Monday, January 23, 2006

How Not To Write a While Loop

I was running a few long processes recently, and was getting tired of watching it in top. I wanted to run something that would tell me when it quit. I went looking, and found wait, but that only works on processes that are children of the current shell, which wouldn't work in my case.

So I figured I'd just write a bash one-liner. I tried while 1 as my base loop, but that didn't work. I thought (incorrectly) that I had tried while true already, and found that it didn't work (I hadn't), and got this flash of, well, non-genius:

while `yes`

Think about it. (Don't run it yourself, especially without reading the rest of this post!) yes outputs "y\n" in an endless loop. Wrapping a command in backticks runs that command, and puts its output inline for whatever command it's a part of. Do you see the disaster looming?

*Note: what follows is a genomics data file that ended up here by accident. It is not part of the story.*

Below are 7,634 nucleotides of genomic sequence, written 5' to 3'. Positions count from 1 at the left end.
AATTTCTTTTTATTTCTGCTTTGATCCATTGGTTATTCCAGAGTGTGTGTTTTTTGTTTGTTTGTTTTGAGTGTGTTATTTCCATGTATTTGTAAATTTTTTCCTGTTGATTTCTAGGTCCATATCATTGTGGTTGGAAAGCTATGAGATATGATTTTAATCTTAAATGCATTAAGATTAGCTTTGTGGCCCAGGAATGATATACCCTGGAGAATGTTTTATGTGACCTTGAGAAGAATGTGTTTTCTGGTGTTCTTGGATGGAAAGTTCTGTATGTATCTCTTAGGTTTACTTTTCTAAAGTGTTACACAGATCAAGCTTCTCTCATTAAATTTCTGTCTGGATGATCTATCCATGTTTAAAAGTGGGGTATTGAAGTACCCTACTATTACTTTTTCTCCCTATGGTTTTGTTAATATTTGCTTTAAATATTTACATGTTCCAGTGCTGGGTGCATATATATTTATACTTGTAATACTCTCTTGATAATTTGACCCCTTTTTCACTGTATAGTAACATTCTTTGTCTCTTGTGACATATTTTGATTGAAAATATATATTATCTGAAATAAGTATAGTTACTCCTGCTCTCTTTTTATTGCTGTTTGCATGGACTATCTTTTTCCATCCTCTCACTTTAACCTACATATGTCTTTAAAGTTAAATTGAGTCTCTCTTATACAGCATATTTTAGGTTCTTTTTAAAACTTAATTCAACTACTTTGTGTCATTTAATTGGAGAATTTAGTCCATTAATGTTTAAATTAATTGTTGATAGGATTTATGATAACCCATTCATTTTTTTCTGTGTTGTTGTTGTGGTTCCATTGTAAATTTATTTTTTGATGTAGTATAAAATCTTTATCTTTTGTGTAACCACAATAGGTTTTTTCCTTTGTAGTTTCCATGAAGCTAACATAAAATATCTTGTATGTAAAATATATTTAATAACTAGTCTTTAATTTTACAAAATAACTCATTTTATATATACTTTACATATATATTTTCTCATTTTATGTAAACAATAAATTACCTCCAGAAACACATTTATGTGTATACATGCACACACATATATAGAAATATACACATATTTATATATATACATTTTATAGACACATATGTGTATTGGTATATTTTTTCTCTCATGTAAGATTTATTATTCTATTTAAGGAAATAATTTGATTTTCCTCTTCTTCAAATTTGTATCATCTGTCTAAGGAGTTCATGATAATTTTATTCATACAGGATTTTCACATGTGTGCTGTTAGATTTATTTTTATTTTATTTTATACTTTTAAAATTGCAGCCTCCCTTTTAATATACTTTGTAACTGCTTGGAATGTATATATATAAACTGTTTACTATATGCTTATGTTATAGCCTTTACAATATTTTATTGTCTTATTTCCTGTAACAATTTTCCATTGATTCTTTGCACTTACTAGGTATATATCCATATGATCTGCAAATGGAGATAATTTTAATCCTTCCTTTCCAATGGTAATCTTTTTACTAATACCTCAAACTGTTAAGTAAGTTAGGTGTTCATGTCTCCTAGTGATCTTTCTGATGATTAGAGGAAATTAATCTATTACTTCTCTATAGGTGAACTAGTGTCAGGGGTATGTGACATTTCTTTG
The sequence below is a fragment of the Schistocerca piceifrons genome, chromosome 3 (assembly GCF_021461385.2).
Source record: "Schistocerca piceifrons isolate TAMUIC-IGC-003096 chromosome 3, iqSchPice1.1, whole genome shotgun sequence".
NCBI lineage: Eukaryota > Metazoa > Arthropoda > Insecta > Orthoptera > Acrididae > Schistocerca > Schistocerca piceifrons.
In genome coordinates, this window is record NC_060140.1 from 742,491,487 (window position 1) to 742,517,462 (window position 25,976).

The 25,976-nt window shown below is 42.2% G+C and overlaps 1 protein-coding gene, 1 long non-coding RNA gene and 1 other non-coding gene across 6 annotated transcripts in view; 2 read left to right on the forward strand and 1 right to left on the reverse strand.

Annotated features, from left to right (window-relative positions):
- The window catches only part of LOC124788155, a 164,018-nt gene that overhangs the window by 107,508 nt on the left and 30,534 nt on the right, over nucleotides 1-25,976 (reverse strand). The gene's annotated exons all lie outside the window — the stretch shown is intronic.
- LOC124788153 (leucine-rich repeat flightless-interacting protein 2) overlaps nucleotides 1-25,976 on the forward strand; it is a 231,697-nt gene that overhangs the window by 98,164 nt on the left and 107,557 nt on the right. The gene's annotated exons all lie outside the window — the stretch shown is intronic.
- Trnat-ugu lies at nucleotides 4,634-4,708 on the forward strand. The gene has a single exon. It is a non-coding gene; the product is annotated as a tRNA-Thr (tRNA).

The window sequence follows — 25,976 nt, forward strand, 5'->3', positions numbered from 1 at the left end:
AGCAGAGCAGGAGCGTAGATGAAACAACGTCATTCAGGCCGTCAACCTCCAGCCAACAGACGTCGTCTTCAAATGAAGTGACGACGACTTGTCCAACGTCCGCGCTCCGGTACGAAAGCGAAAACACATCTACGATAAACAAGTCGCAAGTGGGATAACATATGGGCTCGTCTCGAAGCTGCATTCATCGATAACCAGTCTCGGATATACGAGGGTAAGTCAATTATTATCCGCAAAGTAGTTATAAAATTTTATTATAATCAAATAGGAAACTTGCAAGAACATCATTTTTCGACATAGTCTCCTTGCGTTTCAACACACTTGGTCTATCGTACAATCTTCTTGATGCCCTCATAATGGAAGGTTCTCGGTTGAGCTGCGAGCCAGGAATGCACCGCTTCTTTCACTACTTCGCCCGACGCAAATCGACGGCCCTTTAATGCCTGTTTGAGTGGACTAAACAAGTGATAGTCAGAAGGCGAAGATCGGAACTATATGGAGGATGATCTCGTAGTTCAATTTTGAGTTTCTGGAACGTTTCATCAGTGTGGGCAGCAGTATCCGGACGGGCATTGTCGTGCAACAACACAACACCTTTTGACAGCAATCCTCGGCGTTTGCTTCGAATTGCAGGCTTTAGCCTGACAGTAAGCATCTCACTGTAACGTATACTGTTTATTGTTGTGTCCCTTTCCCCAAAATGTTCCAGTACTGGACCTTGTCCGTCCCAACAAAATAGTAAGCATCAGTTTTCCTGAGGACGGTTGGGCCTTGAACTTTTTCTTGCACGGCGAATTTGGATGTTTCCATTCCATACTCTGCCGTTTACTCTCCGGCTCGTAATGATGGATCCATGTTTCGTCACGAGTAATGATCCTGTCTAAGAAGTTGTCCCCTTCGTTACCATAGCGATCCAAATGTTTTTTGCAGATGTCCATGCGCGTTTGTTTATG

When I ran the loop, it started by running yes, saving its (infinite) output. This filled available memory. It then filled available swap. My memory docklet reported "MEM 96% SWP 99%", right before the system stopped responding completely. As a testament to the solidity of Linux, the non-responsive stuff only lasted a little while, after which the system responded to all of the Ctrl-C and "close window" clicks I had been sending it, and all of the offending processes (and a few non-offending ones) disappeared. No system crash.

Anyway, lesson learned, and I ended up writing my one-liner as follows:

while test -e /proc/nnnnn; do sleep 5; done; echo ^G

which waits for the process to go away, then beeps. Made much more sense than whatever I originally had in mind.


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